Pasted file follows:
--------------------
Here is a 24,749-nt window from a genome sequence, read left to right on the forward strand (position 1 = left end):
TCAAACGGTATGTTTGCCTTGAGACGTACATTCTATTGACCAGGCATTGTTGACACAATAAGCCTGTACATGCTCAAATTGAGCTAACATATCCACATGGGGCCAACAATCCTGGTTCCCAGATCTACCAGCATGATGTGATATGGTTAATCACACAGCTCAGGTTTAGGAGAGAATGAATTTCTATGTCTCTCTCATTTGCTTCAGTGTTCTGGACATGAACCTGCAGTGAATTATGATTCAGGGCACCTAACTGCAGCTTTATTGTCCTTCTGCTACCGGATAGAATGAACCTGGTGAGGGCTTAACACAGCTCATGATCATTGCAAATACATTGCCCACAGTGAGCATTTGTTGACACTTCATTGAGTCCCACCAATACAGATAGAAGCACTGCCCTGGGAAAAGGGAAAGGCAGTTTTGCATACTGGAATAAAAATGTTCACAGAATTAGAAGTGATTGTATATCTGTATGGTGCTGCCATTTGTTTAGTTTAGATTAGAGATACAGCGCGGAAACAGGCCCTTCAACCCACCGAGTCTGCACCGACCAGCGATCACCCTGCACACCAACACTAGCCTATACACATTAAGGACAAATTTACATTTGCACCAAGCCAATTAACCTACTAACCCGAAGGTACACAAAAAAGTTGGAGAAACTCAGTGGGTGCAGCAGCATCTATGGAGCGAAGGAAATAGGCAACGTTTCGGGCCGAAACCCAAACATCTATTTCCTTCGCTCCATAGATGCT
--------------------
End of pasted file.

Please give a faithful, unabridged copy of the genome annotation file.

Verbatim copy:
Here is a 24,749-nt window from a genome sequence, read left to right on the forward strand (position 1 = left end):
TCAAACGGTATGTTTGCCTTGAGACGTACATTCTATTGACCAGGCATTGTTGACACAATAAGCCTGTACATGCTCAAATTGAGCTAACATATCCACATGGGGCCAACAATCCTGGTTCCCAGATCTACCAGCATGATGTGATATGGTTAATCACACAGCTCAGGTTTAGGAGAGAATGAATTTCTATGTCTCTCTCATTTGCTTCAGTGTTCTGGACATGAACCTGCAGTGAATTATGATTCAGGGCACCTAACTGCAGCTTTATTGTCCTTCTGCTACCGGATAGAATGAACCTGGTGAGGGCTTAACACAGCTCATGATCATTGCAAATACATTGCCCACAGTGAGCATTTGTTGACACTTCATTGAGTCCCACCAATACAGATAGAAGCACTGCCCTGGGAAAAGGGAAAGGCAGTTTTGCATACTGGAATAAAAATGTTCACAGAATTAGAAGTGATTGTATATCTGTATGGTGCTGCCATTTGTTTAGTTTAGATTAGAGATACAGCGCGGAAACAGGCCCTTCAACCCACCGAGTCTGCACCGACCAGCGATCACCCTGCACACCAACACTAGCCTATACACATTAAGGACAAATTTACATTTGCACCAAGCCAATTAACCTACTAACCCGAAGGTACACAAAAAAGTTGGAGAAACTCAGTGGGTGCAGCAGCATCTATGGAGCGAAGGAAATAGGCAACGTTTCGGGCCGAAACCCAAACATCTATTTCCTTCGCTCCATAGATGCT